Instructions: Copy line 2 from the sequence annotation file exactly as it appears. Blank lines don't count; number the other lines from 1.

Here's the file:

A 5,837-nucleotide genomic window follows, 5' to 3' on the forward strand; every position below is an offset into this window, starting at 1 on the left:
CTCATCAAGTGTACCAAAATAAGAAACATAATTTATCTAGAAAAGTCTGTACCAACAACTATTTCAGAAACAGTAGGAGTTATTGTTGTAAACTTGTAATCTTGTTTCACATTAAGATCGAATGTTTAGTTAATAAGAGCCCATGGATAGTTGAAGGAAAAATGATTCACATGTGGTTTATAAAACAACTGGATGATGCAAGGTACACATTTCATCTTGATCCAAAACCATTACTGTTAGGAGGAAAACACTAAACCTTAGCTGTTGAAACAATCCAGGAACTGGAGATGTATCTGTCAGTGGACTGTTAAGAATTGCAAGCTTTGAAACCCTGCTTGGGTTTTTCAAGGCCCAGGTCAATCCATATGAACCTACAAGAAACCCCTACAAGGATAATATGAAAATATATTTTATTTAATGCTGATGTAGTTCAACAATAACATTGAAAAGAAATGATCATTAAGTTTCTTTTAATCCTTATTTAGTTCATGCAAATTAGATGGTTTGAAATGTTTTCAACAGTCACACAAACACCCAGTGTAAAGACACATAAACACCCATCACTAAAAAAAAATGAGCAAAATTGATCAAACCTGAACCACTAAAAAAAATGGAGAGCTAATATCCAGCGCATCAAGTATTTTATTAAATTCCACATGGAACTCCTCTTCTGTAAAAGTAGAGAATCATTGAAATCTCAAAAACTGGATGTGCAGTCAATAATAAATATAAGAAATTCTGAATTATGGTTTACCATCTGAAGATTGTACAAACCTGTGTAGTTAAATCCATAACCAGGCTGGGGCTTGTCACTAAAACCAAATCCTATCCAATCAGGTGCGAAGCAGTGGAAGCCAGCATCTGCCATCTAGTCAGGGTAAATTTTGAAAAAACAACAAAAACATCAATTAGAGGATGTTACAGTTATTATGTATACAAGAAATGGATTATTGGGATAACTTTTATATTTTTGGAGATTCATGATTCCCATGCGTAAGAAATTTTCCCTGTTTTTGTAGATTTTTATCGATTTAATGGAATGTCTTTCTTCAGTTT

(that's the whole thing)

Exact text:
CTCATCAAGTGTACCAAAATAAGAAACATAATTTATCTAGAAAAGTCTGTACCAACAACTATTTCAGAAACAGTAGGAGTTATTGTTGTAAACTTGTAATCTTGTTTCACATTAAGATCGAATGTTTAGTTAATAAGAGCCCATGGATAGTTGAAGGAAAAATGATTCACATGTGGTTTATAAAACAACTGGATGATGCAAGGTACACATTTCATCTTGATCCAAAACCATTACTGTTAGGAGGAAAACACTAAACCTTAGCTGTTGAAACAATCCAGGAACTGGAGATGTATCTGTCAGTGGACTGTTAAGAATTGCAAGCTTTGAAACCCTGCTTGGGTTTTTCAAGGCCCAGGTCAATCCATATGAACCTACAAGAAACCCCTACAAGGATAATATGAAAATATATTTTATTTAATGCTGATGTAGTTCAACAATAACATTGAAAAGAAATGATCATTAAGTTTCTTTTAATCCTTATTTAGTTCATGCAAATTAGATGGTTTGAAATGTTTTCAACAGTCACACAAACACCCAGTGTAAAGACACATAAACACCCATCACTAAAAAAAAATGAGCAAAATTGATCAAACCTGAACCACTAAAAAAAATGGAGAGCTAATATCCAGCGCATCAAGTATTTTATTAAATTCCACATGGAACTCCTCTTCTGTAAAAGTAGAGAATCATTGAAATCTCAAAAACTGGATGTGCAGTCAATAATAAATATAAGAAATTCTGAATTATGGTTTACCATCTGAAGATTGTACAAACCTGTGTAGTTAAATCCATAACCAGGCTGGGGCTTGTCACTAAAACCAAATCCTATCCAATCAGGTGCGAAGCAGTGGAAGCCAGCATCTGCCATCTAGTCAGGGTAAATTTTGAAAAAACAACAAAAACATCAATTAGAGGATGTTACAGTTATTATGTATACAAGAAATGGATTATTGGGATAACTTTTATATTTTTGGAGATTCATGATTCCCATGCGTAAGAAATTTTCCCTGTTTTTGTAGATTTTTATCGATTTAATGGAATGTCTTTCTTCAGTTT